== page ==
Trotter cites legal trouble in ending U.S. House run
CHICAGO – An Illinois state lawmaker who was considered a front-runner to replace Jesse Jackson Jr. in Congress ended his candidacy Saturday, saying he did not want the felony gun charges he is facing to detract from the important issues in the district.
Democratic State Sen. Donne Trotter was arrested Dec. 5 when security screeners at Chicago's O'Hare International Airport found an unloaded .25-caliber Beretta handgun and ammunition in his garment bag. He told officers the gun is for a job he has with a security firm and that he had forgotten it was in his bag. Trotter, 62, spent a night in jail before posting bail and being released. He has been charged with a felony.
Trotter announced Saturday he will not seek the 2nd congressional district seat, which includes parts of Chicago's South Side and nearby suburbs.
"Today I formally announce my intention to end my candidacy for that position," he told an audience of district constituents, local officials and journalists in suburban Lynwood. "The people of the second Congressional district have critical needs that must be met."
For weeks after his arrest, Trotter insisted he would still seek the seat and touted his achievements during 24 years in state politics, even as his attorney, Thomas Durkin, acknowledged that the charges left a "cloud hanging over his head." Trotter maintained the backing of an influential suburban township leader, but missed out on the Cook County Democratic Party's endorsement, as its slating committee opted for an open primary among the dozen or so Democratic candidates.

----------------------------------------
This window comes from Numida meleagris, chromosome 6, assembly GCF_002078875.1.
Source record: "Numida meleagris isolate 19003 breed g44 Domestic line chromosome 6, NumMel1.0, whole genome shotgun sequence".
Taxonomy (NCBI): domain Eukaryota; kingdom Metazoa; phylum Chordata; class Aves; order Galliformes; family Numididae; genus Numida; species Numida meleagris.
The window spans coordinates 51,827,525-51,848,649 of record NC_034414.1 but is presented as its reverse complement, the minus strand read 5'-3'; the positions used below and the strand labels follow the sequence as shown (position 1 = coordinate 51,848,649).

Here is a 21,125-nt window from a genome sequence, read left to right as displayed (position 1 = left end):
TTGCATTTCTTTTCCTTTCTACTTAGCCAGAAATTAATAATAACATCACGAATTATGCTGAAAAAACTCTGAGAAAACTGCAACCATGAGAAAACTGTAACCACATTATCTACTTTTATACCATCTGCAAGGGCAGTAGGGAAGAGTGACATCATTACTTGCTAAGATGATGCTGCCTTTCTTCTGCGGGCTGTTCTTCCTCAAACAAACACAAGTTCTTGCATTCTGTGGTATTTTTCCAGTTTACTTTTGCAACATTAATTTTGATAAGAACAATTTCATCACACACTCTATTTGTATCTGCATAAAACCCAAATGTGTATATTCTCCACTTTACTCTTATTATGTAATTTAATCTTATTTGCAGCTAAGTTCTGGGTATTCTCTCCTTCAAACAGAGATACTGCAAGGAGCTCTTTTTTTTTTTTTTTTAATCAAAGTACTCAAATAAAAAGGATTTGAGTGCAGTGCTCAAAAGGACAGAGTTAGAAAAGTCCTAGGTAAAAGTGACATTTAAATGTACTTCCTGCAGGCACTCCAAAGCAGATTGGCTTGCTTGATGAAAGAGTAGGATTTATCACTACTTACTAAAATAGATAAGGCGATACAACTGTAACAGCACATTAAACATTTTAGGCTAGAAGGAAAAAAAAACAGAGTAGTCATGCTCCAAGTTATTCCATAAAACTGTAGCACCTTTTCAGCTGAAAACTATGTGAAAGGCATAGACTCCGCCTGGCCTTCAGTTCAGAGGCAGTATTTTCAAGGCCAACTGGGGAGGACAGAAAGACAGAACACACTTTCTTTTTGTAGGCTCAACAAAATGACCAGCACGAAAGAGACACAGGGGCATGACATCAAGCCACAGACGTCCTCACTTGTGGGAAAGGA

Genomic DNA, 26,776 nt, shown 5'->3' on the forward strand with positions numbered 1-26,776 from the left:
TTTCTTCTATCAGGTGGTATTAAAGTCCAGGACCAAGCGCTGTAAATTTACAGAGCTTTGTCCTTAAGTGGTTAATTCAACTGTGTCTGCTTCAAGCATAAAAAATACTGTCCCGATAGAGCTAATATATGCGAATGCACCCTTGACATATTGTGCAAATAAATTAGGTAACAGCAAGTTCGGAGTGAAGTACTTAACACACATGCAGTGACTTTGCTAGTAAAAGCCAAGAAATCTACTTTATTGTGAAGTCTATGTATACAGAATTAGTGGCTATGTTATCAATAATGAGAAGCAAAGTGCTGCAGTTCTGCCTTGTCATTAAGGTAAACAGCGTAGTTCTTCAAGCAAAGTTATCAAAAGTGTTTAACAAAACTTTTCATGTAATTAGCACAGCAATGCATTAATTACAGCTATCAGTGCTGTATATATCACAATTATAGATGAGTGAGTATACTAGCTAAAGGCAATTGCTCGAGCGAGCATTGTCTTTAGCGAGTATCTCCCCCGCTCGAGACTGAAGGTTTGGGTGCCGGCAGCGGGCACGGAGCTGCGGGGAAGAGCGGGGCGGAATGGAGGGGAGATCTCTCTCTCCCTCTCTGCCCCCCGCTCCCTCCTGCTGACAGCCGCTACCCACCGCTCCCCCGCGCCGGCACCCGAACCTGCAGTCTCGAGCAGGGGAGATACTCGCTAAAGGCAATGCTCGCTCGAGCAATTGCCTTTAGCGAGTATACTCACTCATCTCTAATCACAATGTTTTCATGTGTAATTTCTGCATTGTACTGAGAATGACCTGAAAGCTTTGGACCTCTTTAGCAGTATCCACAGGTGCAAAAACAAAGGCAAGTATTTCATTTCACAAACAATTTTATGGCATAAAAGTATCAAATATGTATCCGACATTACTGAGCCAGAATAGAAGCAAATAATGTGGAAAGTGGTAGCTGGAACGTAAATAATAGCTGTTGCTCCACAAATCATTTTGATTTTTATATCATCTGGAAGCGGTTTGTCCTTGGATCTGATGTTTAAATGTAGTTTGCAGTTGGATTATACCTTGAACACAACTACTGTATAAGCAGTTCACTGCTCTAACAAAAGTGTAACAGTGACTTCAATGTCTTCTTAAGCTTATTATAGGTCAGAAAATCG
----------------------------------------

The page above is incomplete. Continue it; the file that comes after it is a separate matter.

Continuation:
On Saturday, Trotter said he'd had a change of heart, noting that the district faces big challenges in creating jobs, improving education and reversing a home foreclosure rate that he said was the highest of the state's congressional districts.
"The stakes are too high and the debate is too important," he said. "... Nothing must be allowed to eclipse this debate. My commitment to these and other quality-of-life issues runs too deep to allow myself or my situation to detract from what needs to be front and center."
Trotter said he would not endorse any of the other candidates.
Among those still in the race are Chicago Alderman Anthony Beale, state Sen. Toi Hutchinson, former state Rep. Robin Kelly and former U.S. Rep. Mel Reynolds, whose record includes convictions for fraud and having sex with a minor. Reynolds has said he believes voters will forgive his mistakes.
They will face off in a Feb. 26 primary that is considered the key contest in the heavily Democratic district. Republican James Taylor, publisher of the City News in Kankakee, has also announced plans to run.
The general election is scheduled for April 9.
Jackson resigned from Congress in November, shortly after winning his ninth term in office. In his resignation letter, he cited his ongoing battle with bipolar depression and revealed publicly for the first time that he is under federal investigation, reportedly for misusing campaign funds. He has not been charged with a crime.